Letting Go: When And How To Part Ways With A Difficult Client

Aug 28, 2018

How to part ways with a difficult clientFor financial advisors, building client relationships is essential to growing business. “Firing” a client, then, seems counterintuitive and can be uncomfortable. However, from time to time, you’re left with no choice but to part ways.

Before doing so, it’s important to examine why the relationship isn’t working. Is a challenging situation causing your client to be temporarily difficult, or is a challenging client making every situation difficult? It can be a fine line, but being clear on which scenario you’re facing could largely inform your final decision1.

Ready. Aim. Fire?

For better clarity on whether a particular client-advisor relationship remains mutually beneficial, ask yourself1:

  1. Does the client have unreasonable expectations? Some clients believe that their personal investment journey should be nothing but a series of market gains. Losses put them on edge — and on the hunt for a person to blame. Most often, that person is their advisor and the ensuing actions could range from constant complaining to borderline harassment. The account fees generally do not outweigh the potential abuse you could be subjected to with these difficult personalities.
  2. Do interactions with the client remain respectful and professional? If a client’s expectations are reasonable as it relates to the market, they still may demand things from you in return for their continued loyalty, such as providing them with entertainment, travel or other extravagances that fall outside of the bounds of professionalism and/or relevancy. If a client is consistently taking advantage of you because they erroneously believe you work for them and not with them, it’s time to re-evaluate the value of the relationship.
  3. Does the client listen to and prudently apply your advice? At the end of the day, your clients pay you for expert financial guidance. Unfortunately, even if you provide appropriate and timely advice, there’s no way for you to compel your clients to heed it. While differences of opinion may periodically arise, a client who routinely dismisses your recommendations is likely not a good fit.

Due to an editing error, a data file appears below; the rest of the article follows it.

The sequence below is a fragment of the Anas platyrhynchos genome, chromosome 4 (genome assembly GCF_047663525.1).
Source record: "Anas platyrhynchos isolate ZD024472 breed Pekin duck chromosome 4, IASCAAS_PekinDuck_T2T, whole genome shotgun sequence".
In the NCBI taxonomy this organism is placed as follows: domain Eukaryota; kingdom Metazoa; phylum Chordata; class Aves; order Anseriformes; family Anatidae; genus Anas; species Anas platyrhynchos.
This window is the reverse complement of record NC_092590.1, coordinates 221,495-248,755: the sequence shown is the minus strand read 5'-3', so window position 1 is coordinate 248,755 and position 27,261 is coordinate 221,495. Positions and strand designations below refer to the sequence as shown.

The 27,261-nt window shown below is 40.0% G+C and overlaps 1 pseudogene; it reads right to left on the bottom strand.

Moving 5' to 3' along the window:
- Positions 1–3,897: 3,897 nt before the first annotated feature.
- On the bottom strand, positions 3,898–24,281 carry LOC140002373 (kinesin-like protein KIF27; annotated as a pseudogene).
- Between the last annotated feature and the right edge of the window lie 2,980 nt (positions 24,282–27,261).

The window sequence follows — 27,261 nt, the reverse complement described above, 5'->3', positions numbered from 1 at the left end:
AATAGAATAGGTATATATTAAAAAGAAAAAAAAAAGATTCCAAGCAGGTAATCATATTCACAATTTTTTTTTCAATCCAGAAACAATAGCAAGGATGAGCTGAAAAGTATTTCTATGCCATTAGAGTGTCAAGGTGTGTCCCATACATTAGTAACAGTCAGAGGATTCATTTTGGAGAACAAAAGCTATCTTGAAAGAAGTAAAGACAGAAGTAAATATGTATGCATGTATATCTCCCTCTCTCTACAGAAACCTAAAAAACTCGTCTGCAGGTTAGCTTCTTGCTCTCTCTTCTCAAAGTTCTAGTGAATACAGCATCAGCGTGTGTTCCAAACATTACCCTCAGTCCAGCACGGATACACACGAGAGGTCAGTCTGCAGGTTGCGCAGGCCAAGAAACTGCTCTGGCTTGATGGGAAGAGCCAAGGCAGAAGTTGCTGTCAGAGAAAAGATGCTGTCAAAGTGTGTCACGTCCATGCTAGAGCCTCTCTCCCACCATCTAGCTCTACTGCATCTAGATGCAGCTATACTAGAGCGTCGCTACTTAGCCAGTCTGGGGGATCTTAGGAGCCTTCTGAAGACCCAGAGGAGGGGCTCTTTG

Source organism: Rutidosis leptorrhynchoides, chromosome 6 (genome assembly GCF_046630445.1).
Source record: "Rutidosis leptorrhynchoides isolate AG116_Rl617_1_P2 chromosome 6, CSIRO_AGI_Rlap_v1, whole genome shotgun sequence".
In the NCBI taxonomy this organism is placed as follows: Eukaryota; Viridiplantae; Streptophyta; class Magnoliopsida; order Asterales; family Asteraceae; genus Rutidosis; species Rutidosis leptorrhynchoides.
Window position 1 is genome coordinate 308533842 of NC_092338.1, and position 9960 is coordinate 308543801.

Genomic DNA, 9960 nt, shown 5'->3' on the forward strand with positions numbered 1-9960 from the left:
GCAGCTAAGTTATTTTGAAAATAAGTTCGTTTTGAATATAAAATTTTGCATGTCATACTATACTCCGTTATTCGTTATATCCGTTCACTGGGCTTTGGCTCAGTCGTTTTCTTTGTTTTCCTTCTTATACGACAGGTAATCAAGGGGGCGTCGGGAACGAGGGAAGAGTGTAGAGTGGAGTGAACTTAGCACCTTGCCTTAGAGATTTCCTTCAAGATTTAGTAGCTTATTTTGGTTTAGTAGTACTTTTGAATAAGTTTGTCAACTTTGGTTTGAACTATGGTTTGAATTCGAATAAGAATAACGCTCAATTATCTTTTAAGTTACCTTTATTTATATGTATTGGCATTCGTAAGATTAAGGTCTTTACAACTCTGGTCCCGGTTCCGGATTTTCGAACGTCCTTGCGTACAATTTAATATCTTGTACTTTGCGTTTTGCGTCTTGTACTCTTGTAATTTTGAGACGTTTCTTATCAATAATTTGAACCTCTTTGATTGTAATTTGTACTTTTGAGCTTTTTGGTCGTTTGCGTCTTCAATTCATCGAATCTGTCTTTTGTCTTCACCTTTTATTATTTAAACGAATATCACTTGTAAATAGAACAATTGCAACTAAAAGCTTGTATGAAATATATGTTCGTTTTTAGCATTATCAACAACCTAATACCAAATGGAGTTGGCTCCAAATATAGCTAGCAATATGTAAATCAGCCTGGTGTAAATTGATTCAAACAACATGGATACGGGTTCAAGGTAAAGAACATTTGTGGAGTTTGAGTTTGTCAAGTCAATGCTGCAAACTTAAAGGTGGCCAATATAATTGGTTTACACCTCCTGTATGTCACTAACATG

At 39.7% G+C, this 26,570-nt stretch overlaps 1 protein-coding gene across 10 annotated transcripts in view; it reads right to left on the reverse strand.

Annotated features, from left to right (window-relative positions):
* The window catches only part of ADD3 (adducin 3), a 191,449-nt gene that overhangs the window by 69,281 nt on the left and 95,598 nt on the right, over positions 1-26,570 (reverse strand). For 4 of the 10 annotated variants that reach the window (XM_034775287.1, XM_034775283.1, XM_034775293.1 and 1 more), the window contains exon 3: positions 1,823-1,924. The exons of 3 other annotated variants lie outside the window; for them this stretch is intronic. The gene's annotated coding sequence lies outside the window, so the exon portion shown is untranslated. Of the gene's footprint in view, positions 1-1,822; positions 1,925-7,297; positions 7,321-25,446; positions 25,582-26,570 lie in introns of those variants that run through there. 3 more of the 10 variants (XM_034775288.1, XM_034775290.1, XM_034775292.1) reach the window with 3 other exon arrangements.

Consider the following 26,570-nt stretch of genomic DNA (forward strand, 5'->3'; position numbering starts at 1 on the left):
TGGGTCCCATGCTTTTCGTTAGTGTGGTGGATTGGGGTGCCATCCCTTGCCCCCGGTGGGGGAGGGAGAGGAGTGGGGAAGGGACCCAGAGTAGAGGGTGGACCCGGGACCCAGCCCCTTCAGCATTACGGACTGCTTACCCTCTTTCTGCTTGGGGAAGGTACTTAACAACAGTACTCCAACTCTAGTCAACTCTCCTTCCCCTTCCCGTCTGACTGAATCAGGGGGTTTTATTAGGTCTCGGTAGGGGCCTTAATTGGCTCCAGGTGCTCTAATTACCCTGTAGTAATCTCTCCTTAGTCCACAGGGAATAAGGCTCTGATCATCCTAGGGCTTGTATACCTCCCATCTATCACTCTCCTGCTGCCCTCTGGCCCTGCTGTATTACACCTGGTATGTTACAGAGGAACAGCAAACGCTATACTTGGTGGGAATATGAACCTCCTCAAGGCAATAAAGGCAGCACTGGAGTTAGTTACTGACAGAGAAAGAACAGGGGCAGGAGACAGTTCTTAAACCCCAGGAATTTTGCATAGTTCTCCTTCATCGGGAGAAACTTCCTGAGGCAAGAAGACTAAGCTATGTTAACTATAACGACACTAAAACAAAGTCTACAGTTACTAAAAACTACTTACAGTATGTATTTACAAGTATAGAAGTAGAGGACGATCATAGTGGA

4. Is your client willing to communicate? Keeping a client-advisor relationship dynamic and beneficial requires effort on the part of both parties. If you reach out to a client by phone, email and/or mail and they are routinely unresponsive, it may be time to end the relationship.

A Balanced Perspective

Remember, no relationship is one-sided and not all challenges are brought about by the client. Evaluating how you react — perhaps overreact — to certain client behaviors may help you better understand your part in a “problem” relationship. Take a quick mental inventory. Does it seem that your more difficult clients present similar issues across the board? If so, perhaps the issues are yours, not theirs2. Gaining this awareness doesn’t mean you should abandon plans to “fire” a client, but it could help you determine the best way to go about it.

Firm But Fair

Letting go of a poor client-advisor relationship doesn’t have to devolve into a blame game. Nor does it mean you have to be overly solicitous. Being firm but fair typically brings about appropriate closure. Help end things on a professional note by following these recommendations1:

  1. Take market performance into consideration. Down markets can make an unpleasant client more unruly. Deciding to part ways when financial losses are top of mind could escalate tensions. If possible, defer the separation until markets improve.
  2. Make sure all records and related materials are in order prior to termination. Letting go of a client is a professional decision. Before you take a final meeting, review your notes to ensure they’re up to date and that all actions you may take align with the terms of any contractual arrangement you may have with the client.
  3. Communicate your decision in-person. To prevent any misunderstandings or undue delays, meet in-person with your client to explain the situation and answer any questions about your rationale behind the decision. By helping the client understand your position, you may limit any objections or hard feelings.
  4. Provide alternatives for financial guidance. Help your now former client gain some traction in finding a replacement. Recommend other financial advisors who may better align with goals and expectations, and provide their contact information as a courtesy.
  5. Follow up in writing. Documenting your in-person meeting in a letter gives you an opportunity to recap any discussion, reiterate the “firing,” and set a deadline for the client to direct assets elsewhere.

Ending client relationships is sometimes necessary, but your focus should remain on fostering new ones and the rewarding experiences in helping clients reach their retirement goals by prudently managing risk.



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Topics: Client Relationships